David Heinemeier Hansson

February 25, 2021

Why Apple, Google, and the rest of email's big players let spy pixels happen

After the BBC ran their big story on spy pixels being endemic, there's been a surge of interest in the phenomenon. And for a very good reason: Most people still don't know they're being spied upon when opening emails, and they're shocked when they learn that they are!

I went on CNBC Europe this morning to talk about spy pixels, and one of the questions was "why haven't the big players in email done something?". Yes, why indeed have they not! Let's examine this question. I think there are two separate answers.

For Apple, I think they're actually philosophically aligned with addressing spy pixels. They've done tremendous work with Safari to tackle tracking on the web, forcing data-use disclosures in their app stores, and they've run campaigns non-stop about how iPhone = Privacy.

The reason Apple hasn't done anything is because iOS Mail has simply not been under any real competitive pressure for a very long time. Until just a few months ago, you couldn't even change the default Mail app on iOS! And Apple sells email services as part of the iCloud bundle. So Apple Mail just doesn't have to compete on market terms.

In short, Apple's monopoly position has halted innovation. Because Apple innovating in Mail wouldn't make a lick of difference to the bottomline. That is to say, I think Apple missed the boat on spy pixels because nobody was paying attention. The competitive football was happening elsewhere. Not because they want spy pixels to continue to be endemic.

With Google, it's quite a different matter. Google already spies on your emails! Every email that hits your Gmail inbox is analyzed five ways from Sunday by Google. Mined for data in all the ways. Hell, your email receipts are even scanned to spy on your purchase history, so they can build a more detailed profile on you!

Asking Google to do something about spy pixels would be like asking the mob to help stop larceny. It's possible they'd do something, if they could eye a three-dimensional chess advantage on a broad political board, but it's not the natural place to ask for remedy!

The sad thing is that Google is the bigger gorilla of the two in email. In the US, they're responsible for well over half of all emails. So they set the tone, and Google's tune has been "collect it all" since the moment they got into targeted advertisement.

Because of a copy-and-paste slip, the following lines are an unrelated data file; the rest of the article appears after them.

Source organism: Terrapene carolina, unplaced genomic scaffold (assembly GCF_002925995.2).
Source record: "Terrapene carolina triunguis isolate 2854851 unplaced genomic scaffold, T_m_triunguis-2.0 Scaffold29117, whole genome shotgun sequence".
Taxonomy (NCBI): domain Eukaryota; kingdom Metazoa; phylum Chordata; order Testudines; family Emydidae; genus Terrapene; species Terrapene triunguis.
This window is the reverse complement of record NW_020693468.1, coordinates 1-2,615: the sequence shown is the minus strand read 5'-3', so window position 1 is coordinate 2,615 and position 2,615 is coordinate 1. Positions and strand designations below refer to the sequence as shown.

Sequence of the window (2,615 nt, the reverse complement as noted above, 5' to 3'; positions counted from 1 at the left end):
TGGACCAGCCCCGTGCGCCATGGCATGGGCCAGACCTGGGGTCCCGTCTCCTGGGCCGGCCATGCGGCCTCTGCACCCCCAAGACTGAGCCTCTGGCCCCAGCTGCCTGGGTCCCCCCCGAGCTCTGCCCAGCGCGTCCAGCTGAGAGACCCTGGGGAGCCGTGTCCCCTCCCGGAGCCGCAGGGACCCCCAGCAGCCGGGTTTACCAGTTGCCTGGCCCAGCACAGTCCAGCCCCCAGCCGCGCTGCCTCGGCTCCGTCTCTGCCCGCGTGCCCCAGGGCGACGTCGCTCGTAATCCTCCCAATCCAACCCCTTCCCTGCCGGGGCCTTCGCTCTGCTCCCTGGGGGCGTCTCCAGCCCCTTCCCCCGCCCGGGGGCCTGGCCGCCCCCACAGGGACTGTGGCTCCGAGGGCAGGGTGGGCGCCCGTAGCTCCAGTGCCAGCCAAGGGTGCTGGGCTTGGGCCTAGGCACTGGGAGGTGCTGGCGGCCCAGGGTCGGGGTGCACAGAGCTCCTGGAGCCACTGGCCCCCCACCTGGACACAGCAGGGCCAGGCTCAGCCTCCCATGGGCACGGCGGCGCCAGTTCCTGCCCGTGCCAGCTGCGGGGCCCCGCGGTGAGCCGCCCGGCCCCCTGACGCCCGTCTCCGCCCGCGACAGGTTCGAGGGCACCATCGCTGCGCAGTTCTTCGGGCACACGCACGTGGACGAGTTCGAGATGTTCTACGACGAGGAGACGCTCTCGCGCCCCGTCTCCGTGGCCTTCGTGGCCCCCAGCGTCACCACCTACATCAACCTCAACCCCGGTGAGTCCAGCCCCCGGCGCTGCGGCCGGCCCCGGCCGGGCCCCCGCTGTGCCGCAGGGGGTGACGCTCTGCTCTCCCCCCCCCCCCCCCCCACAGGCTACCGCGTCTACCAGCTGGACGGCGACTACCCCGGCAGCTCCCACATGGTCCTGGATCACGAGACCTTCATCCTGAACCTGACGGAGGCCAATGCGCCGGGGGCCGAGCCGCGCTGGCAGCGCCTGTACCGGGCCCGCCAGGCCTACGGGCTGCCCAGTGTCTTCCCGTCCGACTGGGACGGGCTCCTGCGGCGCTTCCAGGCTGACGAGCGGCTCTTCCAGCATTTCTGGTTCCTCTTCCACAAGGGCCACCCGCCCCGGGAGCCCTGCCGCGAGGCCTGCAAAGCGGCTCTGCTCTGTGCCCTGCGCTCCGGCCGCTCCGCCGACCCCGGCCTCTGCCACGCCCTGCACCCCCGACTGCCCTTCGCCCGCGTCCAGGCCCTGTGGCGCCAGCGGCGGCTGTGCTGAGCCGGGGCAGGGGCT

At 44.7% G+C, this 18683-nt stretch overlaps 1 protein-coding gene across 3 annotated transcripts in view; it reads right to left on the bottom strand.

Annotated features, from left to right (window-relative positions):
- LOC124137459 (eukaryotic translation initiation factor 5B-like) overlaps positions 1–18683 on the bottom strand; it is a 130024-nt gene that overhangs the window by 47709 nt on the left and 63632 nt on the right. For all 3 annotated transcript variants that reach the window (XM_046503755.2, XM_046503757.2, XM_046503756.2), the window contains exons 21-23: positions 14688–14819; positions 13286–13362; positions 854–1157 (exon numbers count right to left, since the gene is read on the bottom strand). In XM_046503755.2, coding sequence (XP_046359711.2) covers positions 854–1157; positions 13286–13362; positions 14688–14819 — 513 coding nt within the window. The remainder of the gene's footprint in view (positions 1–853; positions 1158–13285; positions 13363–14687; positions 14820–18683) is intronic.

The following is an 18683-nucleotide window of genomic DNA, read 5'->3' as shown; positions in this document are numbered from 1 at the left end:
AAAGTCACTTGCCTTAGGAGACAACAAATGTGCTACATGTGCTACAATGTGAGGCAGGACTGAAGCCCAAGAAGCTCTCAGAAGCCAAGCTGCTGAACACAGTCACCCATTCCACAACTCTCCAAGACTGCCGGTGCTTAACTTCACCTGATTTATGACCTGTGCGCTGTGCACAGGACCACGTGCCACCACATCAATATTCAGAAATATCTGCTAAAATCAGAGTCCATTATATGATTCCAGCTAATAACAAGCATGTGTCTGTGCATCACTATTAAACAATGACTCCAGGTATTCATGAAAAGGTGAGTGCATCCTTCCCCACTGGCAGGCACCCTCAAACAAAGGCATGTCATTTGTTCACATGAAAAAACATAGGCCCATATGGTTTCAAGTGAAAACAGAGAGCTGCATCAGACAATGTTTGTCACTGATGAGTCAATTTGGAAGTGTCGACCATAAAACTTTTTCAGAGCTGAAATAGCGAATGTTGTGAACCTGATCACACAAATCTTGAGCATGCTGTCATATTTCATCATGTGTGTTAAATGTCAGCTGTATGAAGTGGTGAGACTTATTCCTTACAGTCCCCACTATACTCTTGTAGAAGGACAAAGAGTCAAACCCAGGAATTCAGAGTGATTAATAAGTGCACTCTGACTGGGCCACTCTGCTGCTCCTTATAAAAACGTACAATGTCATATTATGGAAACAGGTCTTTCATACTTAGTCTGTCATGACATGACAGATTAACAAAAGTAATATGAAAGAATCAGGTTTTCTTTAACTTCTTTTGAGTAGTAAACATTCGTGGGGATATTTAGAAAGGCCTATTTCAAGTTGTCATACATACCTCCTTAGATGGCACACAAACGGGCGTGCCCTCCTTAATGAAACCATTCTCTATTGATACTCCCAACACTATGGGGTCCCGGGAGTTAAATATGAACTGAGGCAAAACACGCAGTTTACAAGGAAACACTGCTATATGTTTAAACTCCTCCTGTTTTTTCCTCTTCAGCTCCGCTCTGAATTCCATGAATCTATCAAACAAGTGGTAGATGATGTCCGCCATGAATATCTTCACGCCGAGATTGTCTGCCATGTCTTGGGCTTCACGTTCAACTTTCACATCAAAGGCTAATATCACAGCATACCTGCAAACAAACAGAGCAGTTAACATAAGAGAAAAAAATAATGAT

As far as the other dominant players, like Verizon, which owns both AOL and Yahoo Mail (the very distant number 2 and 3 in email after Google), you'll find a variation of the Google answer. Verizon gives you "free" email such that they can sell you as a product to advertisers. You'll wait until the end of the earth for Verizon to stand up to spy pixels.

So while I think it's possible to get traction with Apple, and Gruber is trying his best to whisper in the ear of the giant, I don't think we're going to get any traction from the other dominant players in email. The real change will come from regulation, enforcement, and culture.

The GDPR already outlaws the generally applied use of spy pixels. You can't collect people's data like this without opt-in informed consent, but since there's been no enforcement on the matter, companies just do it anyway. I think that's highly likely to change.

Somebody – or manybody! – will file the necessary complaints with European regulators, it'll take forever and a day for those to work through the bureaucracy, but eventually there'll be the obvious verdict: Yes, spy pixels are an egregious violation of the GPDR. Duh! Here's a (inconsequential) fine against the company that was the subject of the complaint.

Once that happens, respectable companies will no longer be able to hide behind the nonsense that spy pixels are "industry practice". There'll be a clear ruling. Corporate compliance departments will tell corporate marketing departments "cut that shit out", and that'll be that for big companies.

Additionally, I bet you that someone is going to drag in Mailchimp, Campaign Monitor, Sendgrid, Postmark, or some other bulk email sender, and essentially charge them with knowingly abetting the violation of the GDPR. The argument is pretty simply: You knew your customers didn't have consent to use spy pixels against their recipients. You never audited any of your customers for this consent. It was an open industry secret that nobody ever secured consent. Therefore, like a bank accepting large deposits from a cartel, you're liable for the conduct you enabled.

I'm convinced that spy pixels are already dead trackers walking. It's just going to take a couple of years for reality to catch up with this historical inevitability. Cat's out of the bag. People don't want to be spied upon for opening their emails.

Until that happens, though, I'll be making sure we keep the spy-pixel blockers up to date in HEY.

In other spy-pixel WTFs of today, read this creep's confession in the Independent.

About David Heinemeier Hansson

Made Basecamp and HEY for the underdogs as co-owner and CTO of 37signals. Created Ruby on Rails. Wrote REWORK, It Doesn't Have to Be Crazy at Work, and REMOTE. Won at Le Mans as a racing driver. Fought the big tech monopolies as an antitrust advocate. Invested in Danish startups.